▶ Watch Video: Woman known online as the Black Forager on finding wild edible plants for meals

A social media star is showing her followers how to get groceries for free — by foraging for food in the wild. Alexis Nikole Nelson took CBS News correspondent Jamie Yuccas to the woods near her home in Columbus, Ohio, to forge for edible plants.

“There’s something that just puts a smile on my face, that gets my heart racing,” Nelson said about her adventures. “I feel so connected to my surroundings.”

She said she’s turned her passion into a profession by sharing her edible plants and recipes to millions on social media. Most clips conclude with a warning to remind people to be 100% sure a plant is safe before consuming it.

“I say, ‘happy snacking, don’t die,’ at the end of most of my videos, mostly in jest, but also like — seriously, don’t die,” Nelson said.

Foraging expert Samuel Thayer, Nelson’s mentor and the author of several guidebooks, said he’s seen interest in foraging surge since the pandemic emptied store shelves and drove people outdoors.

“If you’re a foodie, there’s flavors you cannot buy, and it’s really fun,” Thayer said. “I can’t imagine why it’s taken so long for it to catch on.”

Thayer hosts plant walks around the country.

“It doesn’t take long for me to really surprise somebody because they might be afraid it’s not gonna taste good,” he responded when asked what it was like to walk with someone new to foraging. “I give them something and they’re like, ‘Whoa! That is good!’ Their eyes open wide and their ears perk up and they’re following me, they’re eager for the next plant.”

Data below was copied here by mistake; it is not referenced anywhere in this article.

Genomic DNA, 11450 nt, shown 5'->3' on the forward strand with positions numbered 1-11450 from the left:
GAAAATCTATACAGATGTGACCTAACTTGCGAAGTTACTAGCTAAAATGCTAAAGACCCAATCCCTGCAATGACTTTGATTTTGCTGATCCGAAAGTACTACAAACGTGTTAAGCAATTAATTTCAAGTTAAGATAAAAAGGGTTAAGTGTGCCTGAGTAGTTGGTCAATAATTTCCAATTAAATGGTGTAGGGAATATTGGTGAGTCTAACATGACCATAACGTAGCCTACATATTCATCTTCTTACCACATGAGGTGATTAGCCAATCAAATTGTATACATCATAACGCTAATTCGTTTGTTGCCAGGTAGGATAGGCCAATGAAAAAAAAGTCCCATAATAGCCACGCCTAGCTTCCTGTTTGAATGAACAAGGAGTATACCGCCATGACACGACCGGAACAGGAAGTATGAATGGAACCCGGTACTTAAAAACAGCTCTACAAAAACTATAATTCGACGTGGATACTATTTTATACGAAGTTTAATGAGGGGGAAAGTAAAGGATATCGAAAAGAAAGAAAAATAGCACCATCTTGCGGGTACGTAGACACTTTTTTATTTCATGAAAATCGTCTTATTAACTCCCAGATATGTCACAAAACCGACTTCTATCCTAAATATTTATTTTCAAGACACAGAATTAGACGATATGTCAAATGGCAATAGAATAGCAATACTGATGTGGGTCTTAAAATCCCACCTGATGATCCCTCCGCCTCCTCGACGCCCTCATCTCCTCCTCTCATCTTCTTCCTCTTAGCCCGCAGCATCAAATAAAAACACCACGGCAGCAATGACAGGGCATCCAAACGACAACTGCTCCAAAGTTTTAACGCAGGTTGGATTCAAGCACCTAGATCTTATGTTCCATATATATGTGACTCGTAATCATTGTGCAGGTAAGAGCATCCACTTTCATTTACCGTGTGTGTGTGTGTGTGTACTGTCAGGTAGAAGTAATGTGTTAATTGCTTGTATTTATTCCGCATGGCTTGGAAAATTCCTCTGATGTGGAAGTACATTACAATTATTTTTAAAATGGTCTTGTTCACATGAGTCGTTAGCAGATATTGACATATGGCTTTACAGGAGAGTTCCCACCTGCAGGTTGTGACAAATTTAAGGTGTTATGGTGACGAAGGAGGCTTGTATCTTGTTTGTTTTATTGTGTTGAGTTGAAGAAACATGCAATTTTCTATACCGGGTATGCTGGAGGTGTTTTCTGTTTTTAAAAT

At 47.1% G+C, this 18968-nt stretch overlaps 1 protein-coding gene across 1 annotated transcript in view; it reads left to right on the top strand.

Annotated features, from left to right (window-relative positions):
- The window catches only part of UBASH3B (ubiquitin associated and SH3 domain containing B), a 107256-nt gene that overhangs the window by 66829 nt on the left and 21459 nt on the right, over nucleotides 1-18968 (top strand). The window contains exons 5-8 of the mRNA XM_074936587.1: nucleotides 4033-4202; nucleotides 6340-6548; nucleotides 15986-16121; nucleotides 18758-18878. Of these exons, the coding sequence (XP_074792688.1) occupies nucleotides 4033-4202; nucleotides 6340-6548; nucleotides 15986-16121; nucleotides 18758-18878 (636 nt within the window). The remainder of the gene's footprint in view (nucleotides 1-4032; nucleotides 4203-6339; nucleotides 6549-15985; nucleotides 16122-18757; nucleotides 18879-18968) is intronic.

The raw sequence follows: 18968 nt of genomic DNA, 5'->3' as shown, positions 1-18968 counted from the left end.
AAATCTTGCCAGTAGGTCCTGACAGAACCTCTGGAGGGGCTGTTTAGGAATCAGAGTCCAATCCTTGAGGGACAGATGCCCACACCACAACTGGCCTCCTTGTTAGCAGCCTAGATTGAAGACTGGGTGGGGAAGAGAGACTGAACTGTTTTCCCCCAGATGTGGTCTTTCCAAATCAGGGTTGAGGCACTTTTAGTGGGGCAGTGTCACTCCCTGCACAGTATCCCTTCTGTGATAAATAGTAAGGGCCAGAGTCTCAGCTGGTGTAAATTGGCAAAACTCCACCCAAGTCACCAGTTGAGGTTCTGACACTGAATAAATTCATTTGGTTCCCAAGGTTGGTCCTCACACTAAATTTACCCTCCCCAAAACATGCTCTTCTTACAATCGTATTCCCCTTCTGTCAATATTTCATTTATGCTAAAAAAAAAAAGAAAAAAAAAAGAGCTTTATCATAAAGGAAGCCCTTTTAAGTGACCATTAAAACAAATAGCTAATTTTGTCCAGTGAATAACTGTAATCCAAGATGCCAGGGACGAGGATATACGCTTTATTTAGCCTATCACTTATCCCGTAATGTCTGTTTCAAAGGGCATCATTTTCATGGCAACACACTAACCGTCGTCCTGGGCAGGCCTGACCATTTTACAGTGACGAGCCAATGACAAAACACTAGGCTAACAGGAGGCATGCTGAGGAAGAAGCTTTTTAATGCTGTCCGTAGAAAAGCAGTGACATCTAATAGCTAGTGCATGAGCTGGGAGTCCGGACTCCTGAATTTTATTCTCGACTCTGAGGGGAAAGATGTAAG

For Nelson, foraging takes on a deeper meaning. She said it’s a way to connect with her father’s indigenous ancestry and confront a history of systemic racism in America’s national parks, which were segregated until the mid-1940s.

To avoid trouble in natural spaces, Nelson said she dresses to appear as approachable as possible.

“No one’s gonna look and be like, ‘Ah, yes, the girl in the cotton-candy dress. I feel like she means trouble,'” she said. “I also love an over-sized hoodie, but that’s not gonna be what you find me out here in, for sure.”

Nelson also said it’s easy to climb a tree in a dress.

Back home in her kitchen, Nelson and Yuccas whip up an all-veggie feast.

“You can’t just look up a recipe online and be like ‘Okay, I’m gonna get everything to make that,'” Nelson said. “It’s kind of makes, like a competition cooking show. You go out and get what you get and then you got to think of what you’re going make with it once you get home.”

“I just hope we’re raising up a generation of people who, regardless of what they look like or what their background is everyone feels entitled to the outdoors if that’s a place you wanna be,” she added.

Nelson received the James Beard Award in June for her social media account. The James Beard Foundation, a nonprofit, said its mission is “to celebrate, support, and elevate the people behind America’s food culture and champion a standard of good food anchored in talent, equity, and sustainability.”